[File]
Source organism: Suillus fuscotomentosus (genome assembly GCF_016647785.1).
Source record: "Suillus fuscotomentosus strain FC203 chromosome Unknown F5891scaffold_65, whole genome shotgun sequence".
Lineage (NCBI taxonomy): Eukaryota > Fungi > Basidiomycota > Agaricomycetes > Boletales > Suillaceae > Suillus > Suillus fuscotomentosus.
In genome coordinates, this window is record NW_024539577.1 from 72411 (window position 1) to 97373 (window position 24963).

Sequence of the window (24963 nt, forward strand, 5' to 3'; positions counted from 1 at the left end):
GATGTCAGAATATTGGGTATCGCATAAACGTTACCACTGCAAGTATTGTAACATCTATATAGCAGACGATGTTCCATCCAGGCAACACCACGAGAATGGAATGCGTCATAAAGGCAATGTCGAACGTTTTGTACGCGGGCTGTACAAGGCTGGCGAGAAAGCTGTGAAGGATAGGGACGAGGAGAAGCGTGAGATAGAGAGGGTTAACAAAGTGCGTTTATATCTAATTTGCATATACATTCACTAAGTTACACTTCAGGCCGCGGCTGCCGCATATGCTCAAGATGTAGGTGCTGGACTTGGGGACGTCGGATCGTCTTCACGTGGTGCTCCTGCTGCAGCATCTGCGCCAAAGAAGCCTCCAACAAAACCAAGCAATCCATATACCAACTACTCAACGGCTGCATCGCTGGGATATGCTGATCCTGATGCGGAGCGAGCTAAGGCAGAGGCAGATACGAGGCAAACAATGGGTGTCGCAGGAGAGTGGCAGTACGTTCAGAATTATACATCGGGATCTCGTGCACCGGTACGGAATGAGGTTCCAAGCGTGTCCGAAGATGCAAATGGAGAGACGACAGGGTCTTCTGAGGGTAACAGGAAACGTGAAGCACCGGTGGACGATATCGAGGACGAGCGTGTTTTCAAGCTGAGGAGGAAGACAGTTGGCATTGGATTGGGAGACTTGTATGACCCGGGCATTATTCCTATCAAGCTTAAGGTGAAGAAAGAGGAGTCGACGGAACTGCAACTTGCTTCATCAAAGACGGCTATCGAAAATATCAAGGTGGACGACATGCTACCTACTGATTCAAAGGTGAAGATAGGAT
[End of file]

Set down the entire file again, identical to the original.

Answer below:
Source organism: Suillus fuscotomentosus (genome assembly GCF_016647785.1).
Source record: "Suillus fuscotomentosus strain FC203 chromosome Unknown F5891scaffold_65, whole genome shotgun sequence".
Lineage (NCBI taxonomy): Eukaryota > Fungi > Basidiomycota > Agaricomycetes > Boletales > Suillaceae > Suillus > Suillus fuscotomentosus.
In genome coordinates, this window is record NW_024539577.1 from 72411 (window position 1) to 97373 (window position 24963).

Sequence of the window (24963 nt, forward strand, 5' to 3'; positions counted from 1 at the left end):
GATGTCAGAATATTGGGTATCGCATAAACGTTACCACTGCAAGTATTGTAACATCTATATAGCAGACGATGTTCCATCCAGGCAACACCACGAGAATGGAATGCGTCATAAAGGCAATGTCGAACGTTTTGTACGCGGGCTGTACAAGGCTGGCGAGAAAGCTGTGAAGGATAGGGACGAGGAGAAGCGTGAGATAGAGAGGGTTAACAAAGTGCGTTTATATCTAATTTGCATATACATTCACTAAGTTACACTTCAGGCCGCGGCTGCCGCATATGCTCAAGATGTAGGTGCTGGACTTGGGGACGTCGGATCGTCTTCACGTGGTGCTCCTGCTGCAGCATCTGCGCCAAAGAAGCCTCCAACAAAACCAAGCAATCCATATACCAACTACTCAACGGCTGCATCGCTGGGATATGCTGATCCTGATGCGGAGCGAGCTAAGGCAGAGGCAGATACGAGGCAAACAATGGGTGTCGCAGGAGAGTGGCAGTACGTTCAGAATTATACATCGGGATCTCGTGCACCGGTACGGAATGAGGTTCCAAGCGTGTCCGAAGATGCAAATGGAGAGACGACAGGGTCTTCTGAGGGTAACAGGAAACGTGAAGCACCGGTGGACGATATCGAGGACGAGCGTGTTTTCAAGCTGAGGAGGAAGACAGTTGGCATTGGATTGGGAGACTTGTATGACCCGGGCATTATTCCTATCAAGCTTAAGGTGAAGAAAGAGGAGTCGACGGAACTGCAACTTGCTTCATCAAAGACGGCTATCGAAAATATCAAGGTGGACGACATGCTACCTACTGATTCAAAGGTGAAGATAGGAT